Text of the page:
U.S. regulators have told Bank of America Corp and Citigroup Inc they may need to raise more capital following stress testing of the two banks, The Wall Street Journal reported.

The shortfall amounts to billions of dollars at BofA, the newspaper said on Tuesday, citing people familiar with the bank, adding it is likely the Federal Reserve will have determined other banks might also need more capital.

The report sent Bank of America and Citigroup shares down more than 6 percent in premarket trading and hit global stocks, already shaken by fears over the spread of swine flu.

European credit spreads widened, government bonds surged as investors sought safe-haven assets, and the dollar hit a near five-week low against the yen.

The U.S. stress tests are absolutely critical to where we are going, said Huw van Steenis, Morgan Stanley banking analyst in London. Not only are they crucial for share prices to work out how much dilution or not may come through, but the tests have also been introduced to try to improve the credibility of the system.

A Bank of America spokesman was not immediately available for comment. Citigroup declined to comment. A Federal Reserve spokeswoman also declined to comment.

Both banks, whose officials are objecting to the preliminary findings of the tests, plan to respond with detailed rebuttals, the sources told the Journal, adding Bank of America's appeal was expected by Tuesday.

It is likely that Citigroup and Bank of America are not the only banks targeted by the Federal Reserve, the Journal said.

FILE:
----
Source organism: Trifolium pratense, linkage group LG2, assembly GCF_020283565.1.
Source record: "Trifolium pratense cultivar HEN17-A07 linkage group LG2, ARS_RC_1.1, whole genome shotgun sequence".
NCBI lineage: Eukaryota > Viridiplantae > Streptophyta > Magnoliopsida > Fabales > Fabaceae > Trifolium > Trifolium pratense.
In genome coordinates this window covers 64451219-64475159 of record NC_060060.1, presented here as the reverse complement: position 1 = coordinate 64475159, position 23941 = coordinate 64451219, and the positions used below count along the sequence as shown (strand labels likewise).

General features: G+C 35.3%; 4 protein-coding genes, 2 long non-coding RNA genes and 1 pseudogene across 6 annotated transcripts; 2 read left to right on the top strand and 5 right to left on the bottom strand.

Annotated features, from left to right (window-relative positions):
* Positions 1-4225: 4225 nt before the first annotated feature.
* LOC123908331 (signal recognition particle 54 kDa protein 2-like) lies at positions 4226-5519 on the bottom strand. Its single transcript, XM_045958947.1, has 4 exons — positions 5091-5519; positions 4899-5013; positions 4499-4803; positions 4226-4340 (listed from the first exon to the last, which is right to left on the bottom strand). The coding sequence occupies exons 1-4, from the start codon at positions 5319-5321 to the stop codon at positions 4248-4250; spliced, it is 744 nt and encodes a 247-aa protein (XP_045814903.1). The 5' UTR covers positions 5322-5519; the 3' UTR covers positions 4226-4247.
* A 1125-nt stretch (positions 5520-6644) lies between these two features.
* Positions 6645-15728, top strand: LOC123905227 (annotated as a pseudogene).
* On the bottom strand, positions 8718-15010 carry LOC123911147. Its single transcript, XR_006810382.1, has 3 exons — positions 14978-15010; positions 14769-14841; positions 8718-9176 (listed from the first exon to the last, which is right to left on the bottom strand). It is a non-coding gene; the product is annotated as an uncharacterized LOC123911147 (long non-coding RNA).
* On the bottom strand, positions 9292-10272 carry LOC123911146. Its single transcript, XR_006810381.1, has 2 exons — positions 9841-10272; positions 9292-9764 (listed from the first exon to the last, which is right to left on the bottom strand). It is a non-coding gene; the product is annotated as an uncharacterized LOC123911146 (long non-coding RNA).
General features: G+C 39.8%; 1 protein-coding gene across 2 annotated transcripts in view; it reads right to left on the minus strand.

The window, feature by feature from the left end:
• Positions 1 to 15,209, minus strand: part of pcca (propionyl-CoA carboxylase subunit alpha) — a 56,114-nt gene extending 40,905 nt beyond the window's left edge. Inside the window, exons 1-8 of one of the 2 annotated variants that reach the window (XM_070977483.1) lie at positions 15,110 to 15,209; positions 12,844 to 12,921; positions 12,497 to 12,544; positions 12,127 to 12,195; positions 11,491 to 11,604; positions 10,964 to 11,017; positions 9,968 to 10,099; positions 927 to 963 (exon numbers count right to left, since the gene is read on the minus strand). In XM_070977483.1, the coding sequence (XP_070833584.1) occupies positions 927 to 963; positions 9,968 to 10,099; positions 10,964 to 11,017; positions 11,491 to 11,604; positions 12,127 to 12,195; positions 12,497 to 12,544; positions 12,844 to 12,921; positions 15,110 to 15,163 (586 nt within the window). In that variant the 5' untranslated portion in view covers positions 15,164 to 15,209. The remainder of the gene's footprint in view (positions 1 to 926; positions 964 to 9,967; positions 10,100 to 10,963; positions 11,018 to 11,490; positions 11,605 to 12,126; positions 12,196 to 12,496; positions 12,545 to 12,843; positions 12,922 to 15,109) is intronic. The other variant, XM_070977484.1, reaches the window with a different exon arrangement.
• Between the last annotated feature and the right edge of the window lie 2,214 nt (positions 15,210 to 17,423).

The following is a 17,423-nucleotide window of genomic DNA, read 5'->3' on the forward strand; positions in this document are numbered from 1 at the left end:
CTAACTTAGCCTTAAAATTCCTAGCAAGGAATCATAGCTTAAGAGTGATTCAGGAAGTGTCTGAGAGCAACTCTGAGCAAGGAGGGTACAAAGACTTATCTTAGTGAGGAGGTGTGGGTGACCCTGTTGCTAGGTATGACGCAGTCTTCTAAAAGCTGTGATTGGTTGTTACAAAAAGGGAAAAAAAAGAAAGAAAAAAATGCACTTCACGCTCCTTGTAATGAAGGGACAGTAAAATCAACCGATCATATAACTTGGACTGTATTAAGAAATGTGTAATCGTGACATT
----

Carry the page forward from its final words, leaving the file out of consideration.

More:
Deutsche Bank analyst Matt O-Connor wrote in a note to clients dated April 27 that Wells Fargo & Co may also need to raise capital, along with Bank of America and eight other U.S. banks.

O-Connor conducted his own approximation of a stress test of the banks' tangible common equity to risk adjusted assets.

The Fed said last week the tests conducted at major banks were aimed at ensuring the institutions have enough capital in reserve to continue to lend in potentially bleaker conditions, and are not a measure of banks' current solvency.

Bank of America shares fell 8.7 percent to $8.14 and Citigroup shares fell 6.5 percent to $2.87 in premarket trading.


The government broadly outlined how it stress-tested the country's top 19 banks on Friday, but it disappointed investors who were looking for more details of how stringent the tests were.

The read across for the UK and Europe is a reminder that capital concerns about banks have not gone away, said Danny Clarke at UK stockbrokers Shore Capital.

He said it was difficult for investors to judge whether shortfalls would emerge at the U.S. banks without full details of the stress tests.

The chairman of Britain's financial regulator said on Monday that industry reform would be multi-faceted and include major changes to capital adequacy regulation, stoking worries the biggest banks will need to hoard extra capital.

The Fed has said most of the 19 banks have capital levels well in excess of the amounts required to be deemed well capitalized. However, it said heavy losses had lowered capital and choked off lending.

The results of the stress tests will be released during the week of May 4, and regulators hope that by outlining the methodology used, investors will have a way to gauge the results.

Some banks with too thin a capital cushion will have six months to find private funds; others may need to accept an immediately infusion of taxpayer money.

The 19 banks tested, which include JPMorgan Chase & Co and Wells Fargo, hold two-thirds of the assets and more than half of the loans in the U.S. banking system.

(Additional reporting by Mark Felsenthal in Washington; Victoria Howley, Sitaraman Shankar and Steve Slater in London, and Elinor Comlay in New York; Editing by Ian Geoghegan, Dan Lalor, John Stonestreet and John Wallace)